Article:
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Understanding PCOS: 5 Symptoms To Look Out For

Today’s world is evolving briskly yet people are being ignorant about their health. Some people actually know the facts to cope up with health issues, but their negligence make them frail.

PCOS is the most common endocrine disorder in women and since the number of cases is rising frightfully, it is important to be aware. It affects 12-18% of women of reproductive age with 70% of these cases remain undiagnosed in the community.


There are a lot of misconception among women about PCOS, so let‘s do first thing first and clear some of these random sayings :

  • Women have recurrent painful cysts

NO, not all women ,only few may feel little pain

  • There has to be facial hair growth

Facial hair may occur but it is not the defining feature

  • Women with PCOS are always infertile

NO, it is difficult compared to women without PCOS, but they can definitely conceive

  • There’s a one treatment protocol for all

Every body is different and hence treatment for each body will be difficult.

Why awareness needed?

pcos myths

Since this condition is typically painless, majority of women are left to be undiagnosed as they don’t see any doctor unless major changes are marked. But the important fact to note is if this condition is left untreated, several other health problems like diabetes mellitus, dyslipidemia, hypertension and endometrial carcinoma, obstructive sleep apnea are to occur.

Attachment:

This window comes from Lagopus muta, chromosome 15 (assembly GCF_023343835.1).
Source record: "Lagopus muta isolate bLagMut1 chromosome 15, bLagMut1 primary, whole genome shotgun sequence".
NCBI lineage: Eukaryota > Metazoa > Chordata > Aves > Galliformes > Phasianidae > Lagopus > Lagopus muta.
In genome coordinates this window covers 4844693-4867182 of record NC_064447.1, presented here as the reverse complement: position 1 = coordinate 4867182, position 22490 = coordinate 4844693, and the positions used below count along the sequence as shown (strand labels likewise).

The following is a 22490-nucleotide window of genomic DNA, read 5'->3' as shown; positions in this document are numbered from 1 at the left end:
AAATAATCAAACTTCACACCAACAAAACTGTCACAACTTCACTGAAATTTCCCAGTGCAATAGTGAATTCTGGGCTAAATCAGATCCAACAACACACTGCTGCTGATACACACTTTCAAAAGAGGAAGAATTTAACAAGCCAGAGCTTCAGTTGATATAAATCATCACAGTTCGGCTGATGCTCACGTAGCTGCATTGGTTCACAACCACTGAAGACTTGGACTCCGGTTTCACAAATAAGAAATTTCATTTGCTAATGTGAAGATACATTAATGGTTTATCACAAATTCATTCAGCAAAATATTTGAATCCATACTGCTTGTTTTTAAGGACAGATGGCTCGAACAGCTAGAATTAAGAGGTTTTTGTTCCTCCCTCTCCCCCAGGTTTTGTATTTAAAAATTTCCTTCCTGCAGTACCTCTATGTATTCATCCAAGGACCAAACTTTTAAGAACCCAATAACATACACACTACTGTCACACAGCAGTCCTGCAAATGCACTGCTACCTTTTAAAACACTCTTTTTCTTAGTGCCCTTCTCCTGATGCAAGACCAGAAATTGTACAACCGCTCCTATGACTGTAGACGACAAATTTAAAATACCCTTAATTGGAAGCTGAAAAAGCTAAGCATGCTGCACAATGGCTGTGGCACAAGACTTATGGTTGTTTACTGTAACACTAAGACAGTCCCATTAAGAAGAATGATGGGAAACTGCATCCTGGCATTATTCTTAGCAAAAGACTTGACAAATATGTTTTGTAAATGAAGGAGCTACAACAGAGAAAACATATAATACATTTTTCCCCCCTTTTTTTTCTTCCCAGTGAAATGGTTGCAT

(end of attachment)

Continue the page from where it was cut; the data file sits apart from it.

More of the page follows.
A large section of women with PCOS are unaware of their condition and the risk factors that come with PCOS like infertility, cancer and diabetes.

With this you can think how perilous PCOS is!!


It is a multifactorial and polygenic condition. It can be described as a syndrome manifested by amenorrhea, hirsutism and obesity associated with enlarged polycystic ovaries. This heterogenous disorder is characterized by excessive androgen production by the ovaries mainly.

How to analyze changes in your body which defines PCOS?

PCOS often starts showing symptoms like acne, excess facial hair growth in teen years, sudden weight gain and irregular periods. There are wholesome of two to three major criteria which essentially defines PCOS:

  • Firstly, it may be Oligo- and/or Anovulation: this means there is an absence of ovulation. This is indicated by irregular periods, though sometimes there is bleeding, which women thinks it’s a normal menstruation.

The scary thing with this is, if the anovulation condition persists it may results in infertility.

  • Secondly it can be Hyperandrogenism: this is a condition where women have excessive male sex hormone resulting in male characters like facial hair, hair on chest and back and hair loss on the scalp. 
  • Lastly it may be Polycystic ovaries: in this condition, multiple cysts are growing inside the ovaries and this majorly affects the hormonal balance in the body.
  • Another condition that could occur is Hypothalamic condition which links to the pituitary compartment abnormality.

Women with PCOS are often considered to have problems with conceiving and higher possibilities of sequel miscarriages. Hence, it makes it even mroe important for every woman at her reproductive age to PCOS risk levels to help escape this condition.

What are the changes that occur ?